The French Disconnection
15/12/2011 Leave a comment
Today, Christian Noyer, the chairman of the French Central Bank called for the credit rating agencies to focus on downgrading the UK before looking at France. His comments came in response to S&P placing France on “CreditWatch” – essentially monitoring it closely and considering an imminent downgrade.
The UK, Noyer argued, should be ahead of France in the queue for downgrades because it has:
- a higher deficit
- higher inflation
- lower growth
Now, I have no love for rating agencies but he has missed the point a bit. If the factors he mentioned were the only factors then fine but he forgot to mention anything to do with the reasons S&P gave for putting France on CreditWatch, namely that the countries using the Euro are in a massive pickle and their politicians have proved unable to decide upon a way to depickle themselves.
I understand why he’s upset with the UK. David Cameron’s performance last week of refusing any attempt of negotiation in favour of showing his backbenchers that he is tough on Europe and tough on the causes of Europe was probably not our proudest moment.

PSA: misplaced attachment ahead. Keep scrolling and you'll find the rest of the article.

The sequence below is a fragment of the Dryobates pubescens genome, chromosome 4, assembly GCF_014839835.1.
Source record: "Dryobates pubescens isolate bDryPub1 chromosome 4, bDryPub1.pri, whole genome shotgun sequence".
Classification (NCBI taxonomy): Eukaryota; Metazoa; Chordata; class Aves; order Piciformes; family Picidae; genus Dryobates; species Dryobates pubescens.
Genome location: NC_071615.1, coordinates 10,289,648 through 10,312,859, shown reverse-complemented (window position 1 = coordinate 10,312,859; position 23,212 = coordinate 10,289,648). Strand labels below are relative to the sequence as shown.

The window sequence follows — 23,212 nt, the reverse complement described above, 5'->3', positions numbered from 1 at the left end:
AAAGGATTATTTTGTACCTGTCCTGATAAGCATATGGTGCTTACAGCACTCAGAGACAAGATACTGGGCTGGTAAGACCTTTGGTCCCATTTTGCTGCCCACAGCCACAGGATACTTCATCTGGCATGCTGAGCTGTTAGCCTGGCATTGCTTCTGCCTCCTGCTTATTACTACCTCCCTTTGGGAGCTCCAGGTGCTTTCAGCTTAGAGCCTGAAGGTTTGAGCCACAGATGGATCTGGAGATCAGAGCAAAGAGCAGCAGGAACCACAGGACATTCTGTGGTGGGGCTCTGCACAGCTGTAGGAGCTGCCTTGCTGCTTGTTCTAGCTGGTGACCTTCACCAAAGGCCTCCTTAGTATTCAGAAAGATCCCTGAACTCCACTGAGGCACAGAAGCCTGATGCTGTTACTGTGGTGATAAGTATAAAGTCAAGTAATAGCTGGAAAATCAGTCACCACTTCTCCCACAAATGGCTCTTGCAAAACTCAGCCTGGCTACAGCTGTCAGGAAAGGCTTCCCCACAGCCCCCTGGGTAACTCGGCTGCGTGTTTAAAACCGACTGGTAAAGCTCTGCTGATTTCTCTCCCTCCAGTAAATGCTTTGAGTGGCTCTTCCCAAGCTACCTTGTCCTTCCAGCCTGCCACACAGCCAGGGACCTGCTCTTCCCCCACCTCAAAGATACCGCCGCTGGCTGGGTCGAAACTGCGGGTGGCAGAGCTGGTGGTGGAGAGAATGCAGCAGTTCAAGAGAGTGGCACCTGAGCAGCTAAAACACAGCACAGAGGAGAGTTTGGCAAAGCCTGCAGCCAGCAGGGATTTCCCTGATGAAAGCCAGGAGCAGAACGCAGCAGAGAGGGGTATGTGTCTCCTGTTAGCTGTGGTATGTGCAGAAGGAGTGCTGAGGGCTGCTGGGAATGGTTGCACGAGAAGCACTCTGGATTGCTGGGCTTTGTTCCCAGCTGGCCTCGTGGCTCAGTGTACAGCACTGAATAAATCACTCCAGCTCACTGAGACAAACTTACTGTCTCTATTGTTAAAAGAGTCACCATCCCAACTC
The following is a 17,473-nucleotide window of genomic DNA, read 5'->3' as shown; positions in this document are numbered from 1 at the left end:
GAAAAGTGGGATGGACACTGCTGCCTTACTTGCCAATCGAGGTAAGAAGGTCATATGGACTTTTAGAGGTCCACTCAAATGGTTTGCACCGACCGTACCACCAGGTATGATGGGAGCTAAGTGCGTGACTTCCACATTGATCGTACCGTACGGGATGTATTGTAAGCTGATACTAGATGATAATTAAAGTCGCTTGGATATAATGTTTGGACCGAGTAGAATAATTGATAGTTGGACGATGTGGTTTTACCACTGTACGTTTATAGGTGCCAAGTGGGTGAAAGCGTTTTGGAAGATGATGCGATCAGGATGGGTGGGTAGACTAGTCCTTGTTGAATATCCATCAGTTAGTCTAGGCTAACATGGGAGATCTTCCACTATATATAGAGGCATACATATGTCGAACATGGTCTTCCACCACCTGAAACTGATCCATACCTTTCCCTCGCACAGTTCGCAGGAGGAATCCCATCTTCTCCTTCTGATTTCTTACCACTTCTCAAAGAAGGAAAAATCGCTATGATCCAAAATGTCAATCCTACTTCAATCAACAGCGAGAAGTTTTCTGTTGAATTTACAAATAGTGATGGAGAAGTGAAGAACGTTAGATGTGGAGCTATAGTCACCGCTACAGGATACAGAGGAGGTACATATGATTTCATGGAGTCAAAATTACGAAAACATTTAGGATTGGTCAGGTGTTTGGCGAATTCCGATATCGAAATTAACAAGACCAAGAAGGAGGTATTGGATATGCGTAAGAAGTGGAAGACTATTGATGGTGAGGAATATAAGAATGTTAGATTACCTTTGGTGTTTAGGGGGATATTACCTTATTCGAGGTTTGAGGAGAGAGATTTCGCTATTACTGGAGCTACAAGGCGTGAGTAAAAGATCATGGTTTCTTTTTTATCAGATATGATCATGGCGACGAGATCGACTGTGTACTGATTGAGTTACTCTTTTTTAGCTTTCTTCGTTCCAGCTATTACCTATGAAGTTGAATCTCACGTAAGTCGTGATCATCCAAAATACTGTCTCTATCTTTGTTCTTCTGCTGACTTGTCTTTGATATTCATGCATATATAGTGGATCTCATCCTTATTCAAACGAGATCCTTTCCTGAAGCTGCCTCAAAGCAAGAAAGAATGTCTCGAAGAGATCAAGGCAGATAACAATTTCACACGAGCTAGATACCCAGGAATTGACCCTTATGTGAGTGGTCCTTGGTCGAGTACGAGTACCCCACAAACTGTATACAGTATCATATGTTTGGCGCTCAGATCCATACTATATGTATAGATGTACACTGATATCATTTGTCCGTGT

Even so, Noyer should have a bit more compassion. He might have to deal with Cameron every now and then but in the UK we have to deal with the guy every day, and it’s hard enough without foreign central banks petitioning the rating agencies for a UK downgrade.
Yes, our finances are in bad shape but we are a long way from risking default. How he could compare the UK’s credit worthiness with France’s without mentioning the Euro-shaped elephant in the room shows he is either clouding his judgment because he is in a big huff with David Cameron or he is simply disconnected with reality.
We might have equally incompetent politicians running our country but while we are not using the same currency as Greece or Italy and while we have the ability to determine our own monetary policy, it should be no surprise to Noyer or anyone else that when it comes to worries about debt repayments, all eyes are on Europe.